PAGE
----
The amazing theater of Assos, Turkey. It’s spectacular sites like these that make us here at SPI want to preserve them for future generations to study and enjoy.
While the Sustainable Preservation Initiatives counts on donors like you to support our projects that preserve archaeological sites and transform lives, we also hold ourselves accountable for investing in valuable projects for the future.This fall, SPI will sponsor the ‘Archaeology and Economic Development’ Conference at the Institute of Archaeology at University College London (UCL).
Registration for the conference is now open! To be held in London over two days, September 21st and 22nd 2012, this major international conference has attracted a range of experts to discuss the theoretical, practical and ethical issues surrounding the use of archaeology and heritage in projects for economic development. For full information on the conference themes, program, speakers, and for details of registration, please visit the conference website at www.ucl.ac.uk/aed2012. For any further information or questions please contact email@example.com. As space at this conference will be limited, conference organizers Peter Gould and Paul Burtenshaw encourage you to register early. We look forward to welcoming you to London in September!
One of several large pyramid structures from the site of Coba, Mexico. This Pre-Colombian Maya monument is located in the state of Quintana Roo, Mexico, about 90 km east of the Maya site of Chichen Itza, and about 40 km west of the Caribbean Sea.
This photo, taken by SPI Executive Director Larry Coben during a visit in 2011, shows the stunning size of the main mural at the ancient Moche site of Huaca de la Luna (and, yes, that’s a person on the fourth register).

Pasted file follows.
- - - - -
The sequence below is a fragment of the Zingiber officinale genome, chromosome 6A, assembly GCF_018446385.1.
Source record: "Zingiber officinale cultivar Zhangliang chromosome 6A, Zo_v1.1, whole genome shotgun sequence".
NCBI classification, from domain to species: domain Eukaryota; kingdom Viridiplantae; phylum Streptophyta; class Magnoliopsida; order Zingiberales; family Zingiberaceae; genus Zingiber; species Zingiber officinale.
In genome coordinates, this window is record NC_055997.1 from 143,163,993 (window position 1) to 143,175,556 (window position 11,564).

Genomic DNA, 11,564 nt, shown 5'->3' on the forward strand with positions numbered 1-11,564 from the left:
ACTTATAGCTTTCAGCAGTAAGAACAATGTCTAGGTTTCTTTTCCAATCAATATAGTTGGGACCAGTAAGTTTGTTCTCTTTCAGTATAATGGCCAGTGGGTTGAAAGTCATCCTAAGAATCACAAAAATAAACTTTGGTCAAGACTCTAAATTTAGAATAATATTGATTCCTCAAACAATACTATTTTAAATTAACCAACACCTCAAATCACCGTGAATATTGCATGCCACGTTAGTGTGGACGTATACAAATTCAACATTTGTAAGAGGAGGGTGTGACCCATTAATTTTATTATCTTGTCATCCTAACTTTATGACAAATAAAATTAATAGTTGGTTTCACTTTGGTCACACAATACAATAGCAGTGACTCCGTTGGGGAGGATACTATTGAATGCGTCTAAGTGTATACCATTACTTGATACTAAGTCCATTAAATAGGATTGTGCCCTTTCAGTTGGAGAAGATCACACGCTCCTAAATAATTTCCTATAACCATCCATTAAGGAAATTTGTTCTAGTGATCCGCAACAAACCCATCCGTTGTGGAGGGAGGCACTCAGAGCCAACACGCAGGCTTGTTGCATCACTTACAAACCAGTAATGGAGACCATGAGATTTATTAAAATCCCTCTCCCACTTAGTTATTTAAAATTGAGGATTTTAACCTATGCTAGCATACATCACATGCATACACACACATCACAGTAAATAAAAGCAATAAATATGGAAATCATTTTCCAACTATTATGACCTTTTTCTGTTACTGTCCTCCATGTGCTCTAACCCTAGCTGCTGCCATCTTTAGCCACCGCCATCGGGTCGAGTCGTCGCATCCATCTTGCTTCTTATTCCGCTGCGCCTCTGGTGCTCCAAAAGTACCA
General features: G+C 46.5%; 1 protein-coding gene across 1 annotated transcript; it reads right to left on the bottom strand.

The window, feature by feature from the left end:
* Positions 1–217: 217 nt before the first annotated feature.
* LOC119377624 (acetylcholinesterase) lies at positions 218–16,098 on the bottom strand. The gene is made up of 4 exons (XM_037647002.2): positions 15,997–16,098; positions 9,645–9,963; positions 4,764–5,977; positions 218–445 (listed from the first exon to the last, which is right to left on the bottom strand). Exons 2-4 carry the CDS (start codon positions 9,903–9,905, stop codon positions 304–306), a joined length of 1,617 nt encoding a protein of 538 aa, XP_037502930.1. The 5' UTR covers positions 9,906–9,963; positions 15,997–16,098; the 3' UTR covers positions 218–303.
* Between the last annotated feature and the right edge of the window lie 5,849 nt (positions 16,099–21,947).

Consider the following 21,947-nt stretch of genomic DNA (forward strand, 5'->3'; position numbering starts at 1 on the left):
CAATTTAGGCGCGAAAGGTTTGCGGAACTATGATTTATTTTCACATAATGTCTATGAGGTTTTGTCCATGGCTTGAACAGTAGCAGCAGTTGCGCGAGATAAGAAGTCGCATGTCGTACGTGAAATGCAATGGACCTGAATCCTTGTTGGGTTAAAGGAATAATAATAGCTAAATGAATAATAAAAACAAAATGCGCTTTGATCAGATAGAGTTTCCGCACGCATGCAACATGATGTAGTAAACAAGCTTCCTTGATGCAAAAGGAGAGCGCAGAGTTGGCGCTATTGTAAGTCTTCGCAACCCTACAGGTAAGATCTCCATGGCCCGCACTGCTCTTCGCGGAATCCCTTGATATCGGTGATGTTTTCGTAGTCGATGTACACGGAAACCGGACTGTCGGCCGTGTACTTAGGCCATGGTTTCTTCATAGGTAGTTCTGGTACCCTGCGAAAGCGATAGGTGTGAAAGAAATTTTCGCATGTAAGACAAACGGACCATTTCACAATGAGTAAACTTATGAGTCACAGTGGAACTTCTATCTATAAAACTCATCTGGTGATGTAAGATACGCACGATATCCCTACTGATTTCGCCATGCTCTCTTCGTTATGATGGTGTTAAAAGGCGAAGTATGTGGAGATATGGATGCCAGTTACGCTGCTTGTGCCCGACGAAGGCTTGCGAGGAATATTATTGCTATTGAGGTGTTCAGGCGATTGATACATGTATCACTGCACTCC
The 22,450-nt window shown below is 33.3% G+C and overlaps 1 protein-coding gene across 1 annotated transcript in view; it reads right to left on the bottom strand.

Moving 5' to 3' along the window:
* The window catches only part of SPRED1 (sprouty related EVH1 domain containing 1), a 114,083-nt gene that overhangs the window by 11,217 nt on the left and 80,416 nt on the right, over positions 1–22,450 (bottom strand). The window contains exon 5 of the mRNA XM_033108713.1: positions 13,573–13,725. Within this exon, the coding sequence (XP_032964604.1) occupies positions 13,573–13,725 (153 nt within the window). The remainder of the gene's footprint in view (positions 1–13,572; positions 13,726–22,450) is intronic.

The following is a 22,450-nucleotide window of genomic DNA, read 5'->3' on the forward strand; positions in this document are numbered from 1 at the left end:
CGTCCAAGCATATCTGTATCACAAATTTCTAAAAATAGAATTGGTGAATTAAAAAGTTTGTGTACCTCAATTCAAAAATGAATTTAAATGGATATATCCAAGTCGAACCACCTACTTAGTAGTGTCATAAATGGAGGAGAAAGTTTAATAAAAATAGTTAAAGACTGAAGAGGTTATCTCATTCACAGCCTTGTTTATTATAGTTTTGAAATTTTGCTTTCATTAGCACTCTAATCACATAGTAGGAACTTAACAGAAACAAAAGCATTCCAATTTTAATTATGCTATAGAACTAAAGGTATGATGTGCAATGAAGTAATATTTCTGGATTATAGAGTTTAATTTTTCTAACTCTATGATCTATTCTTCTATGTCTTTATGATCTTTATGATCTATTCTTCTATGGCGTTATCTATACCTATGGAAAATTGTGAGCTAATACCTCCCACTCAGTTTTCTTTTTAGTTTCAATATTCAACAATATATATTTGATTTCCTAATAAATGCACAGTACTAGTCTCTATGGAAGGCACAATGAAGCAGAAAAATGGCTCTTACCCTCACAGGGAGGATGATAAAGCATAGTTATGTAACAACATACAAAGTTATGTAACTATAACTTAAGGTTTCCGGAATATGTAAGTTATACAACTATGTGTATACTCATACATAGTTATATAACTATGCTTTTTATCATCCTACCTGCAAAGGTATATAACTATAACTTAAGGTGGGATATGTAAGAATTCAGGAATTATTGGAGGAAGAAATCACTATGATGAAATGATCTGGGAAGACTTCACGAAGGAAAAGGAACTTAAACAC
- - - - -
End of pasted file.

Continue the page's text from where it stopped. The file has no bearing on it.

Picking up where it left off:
Most scholars agree that Huaca de la Luna was the central ceremonial and religious site of the Moche, an ancient civilization that flourished from 100 – 800 AD on the northern coast of Peru. San Jose de Moro, SPI’s first project site, features another smaller Moche ceremonial site and cemetery.
Want to learn more about the Sustainable Preservation Initiative and how we both preserve cultural heritage AND transform impoverished communities?
Check out SPI Executive Director Larry Coben in this video from the Milken Institute Conference in 2011!
“The whole issue of cultural and ecotourism, while it may seem a rather small item in the world financial market scheme of things, in international development is the hottest concern right now,” says Brent Lane, Director for the Center for Competitive Economies at the Kenan-Flagler Business School of the University of North Carolina. With fellow panel members Uri Dromi (Director General, Mishkenot Sha’ananim), and Crawford Hill (CEO, Chill Expeditions), and Brent Lane, SPI’s Larry Coben discusses CONCRETE SOLUTIONS for helping developing countries preserve their undervalued and underutilized cultural heritage as an economic asset. SPI believes that by quantifying these assets and channeling capital to them, we can preserve endangered archaeological sites in a sustainable way that transforms the lives of poor communities.
Excavated ceramics discovered at the archaeological site of San Jose de Moro, Peru!
Check out the most recent update on our project at San Jose de Moro that is both transforming the community and preserving its cultural heritage here.
An update from Solsire Cusicanqui, who leads our project at San Jose de Moro, Peru:
Last week, SPI and the company Tesoros (http://www.tesoros.com), led by Jonathan Williams and Kisla Jímenez, held a cocktail event to display the handcrafted products of San Jose de Moro’s artisans. The event brought together a diverse set of organizations, from The Field Museum in Chicago to Arcadia Homo to Poco a Poco Imports, among others.
Representatives were greatly impressed by our artisans’ work, created in centers built with the help of SPI, finding both the work itself and what it supports appealing. While some lauded the fact that San Jose de Moro’s artisans work “with identity,” others noted the contribution the sale of such work makes: “By buying one of these products, you are not only helping the artisan, but also preserving the archaeological sites of Peru. This motivates us to work with them,” said Dawn Kikel of Arcadia Homo.
We’re looking forward to seeing the work of local artisans supported by SPI and its message of sustainable preservation continue to span the globe!